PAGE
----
image: luxembourg (xxxii)

I’ve never used a GPS. I was taught to read maps at school. I have a working memory. I’m not scared of exploring, wandering, getting lost: that’s how I learn a new place. I have no need of a GPS.

My partner recently got herself a car. She’s a talent for getting lost: when she comes to a place she’s visited before, from a direction she doesn’t expect, she often doesn’t realise where she is. She’s not so good at reading maps; she wasn’t taught how as a child. She wanted a GPS, and, having seen her travel talents at play, I got her one.

It’s the Mappy 501ND. It was on discount. We tried it yesterday.

It’s appalling.

It shows a map with directions on how to get somewhere. It speaks directions on how to go there. Roughly one in three times, these directions contradict.

For example, within a couple of minutes of being turned on, the map said go straight on at a crossroads, and the voice said turn left. Soon afterwards, the map said go straight on at a roundabout, and the voice said take the next exit, to turn right. Later, when directing us to a motorway, the map got it right, whereas the voice tried to send us into a cinema car park. This device comes straight out of the comedy book of GPS mistakes.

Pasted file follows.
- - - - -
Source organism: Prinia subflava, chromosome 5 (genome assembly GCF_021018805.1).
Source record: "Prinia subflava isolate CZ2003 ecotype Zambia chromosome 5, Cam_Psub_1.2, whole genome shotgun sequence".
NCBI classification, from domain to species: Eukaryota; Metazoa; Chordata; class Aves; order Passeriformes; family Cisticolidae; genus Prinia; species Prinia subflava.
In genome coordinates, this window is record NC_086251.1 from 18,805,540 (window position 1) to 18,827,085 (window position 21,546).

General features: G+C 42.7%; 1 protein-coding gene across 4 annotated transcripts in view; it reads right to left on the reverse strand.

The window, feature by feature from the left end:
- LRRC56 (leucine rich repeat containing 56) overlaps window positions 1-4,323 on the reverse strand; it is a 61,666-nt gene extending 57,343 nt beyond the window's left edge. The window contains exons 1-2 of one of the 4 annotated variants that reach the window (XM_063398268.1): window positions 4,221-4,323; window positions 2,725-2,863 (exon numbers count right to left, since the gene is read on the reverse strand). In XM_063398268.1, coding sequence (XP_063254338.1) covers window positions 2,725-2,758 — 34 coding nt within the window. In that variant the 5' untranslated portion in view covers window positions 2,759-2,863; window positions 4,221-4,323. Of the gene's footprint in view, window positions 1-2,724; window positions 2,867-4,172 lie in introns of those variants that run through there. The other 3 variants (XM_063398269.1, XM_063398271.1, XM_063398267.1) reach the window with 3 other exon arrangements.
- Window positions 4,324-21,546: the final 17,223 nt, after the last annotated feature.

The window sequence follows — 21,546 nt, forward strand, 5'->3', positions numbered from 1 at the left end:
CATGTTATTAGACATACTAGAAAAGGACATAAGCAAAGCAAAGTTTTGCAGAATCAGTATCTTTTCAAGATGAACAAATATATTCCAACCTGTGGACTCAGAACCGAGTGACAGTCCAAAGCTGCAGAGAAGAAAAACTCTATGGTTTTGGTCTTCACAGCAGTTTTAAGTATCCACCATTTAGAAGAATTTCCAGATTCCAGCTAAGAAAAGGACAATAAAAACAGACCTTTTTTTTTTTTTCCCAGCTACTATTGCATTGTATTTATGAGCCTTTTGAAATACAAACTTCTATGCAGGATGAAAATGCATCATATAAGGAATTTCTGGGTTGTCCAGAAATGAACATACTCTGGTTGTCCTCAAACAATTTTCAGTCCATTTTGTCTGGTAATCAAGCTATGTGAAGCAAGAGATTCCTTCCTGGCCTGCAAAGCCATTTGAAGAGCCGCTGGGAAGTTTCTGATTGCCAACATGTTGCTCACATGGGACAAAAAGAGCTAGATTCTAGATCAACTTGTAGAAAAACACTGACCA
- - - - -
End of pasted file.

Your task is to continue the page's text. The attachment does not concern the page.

image: the way to work (ii)

It doesn’t understand speed. For example, it warned us to slow down when about to enter a speed limit. Fair enough, you might think, except that we obeying a slower speed limit at the time, where it had directed us.

We soon learnt to ignore the voice. When it conflicted with the map, the map was usually right. But, quite often, they both got things plain wrong.

For example, we were going down a long straight road to our destination, which happened to be at the end of the road. The map (and voice) told us to get off the road and wander around a housing estate. Er, no.

It’s ‘up–to–date’ data is out of date. We’d updated the device’s data as per the instructions that came with the device. Yet it assured us our address does not exist; never mind that we’ve been living there for years. The block was built more than ten years ago.

In summary, after a morning’s use, we found this device contradicts itself, doesn’t understand speed, gets directions wrong, and the supposedly up–to–date version is at least ten years out of date. This is more than appalling, it’s comedy material.

The roads are confusing enough as it is. The Mappy 501ND is a device that’s supposed to reduce the confusion. It significantly increases it. Do not buy.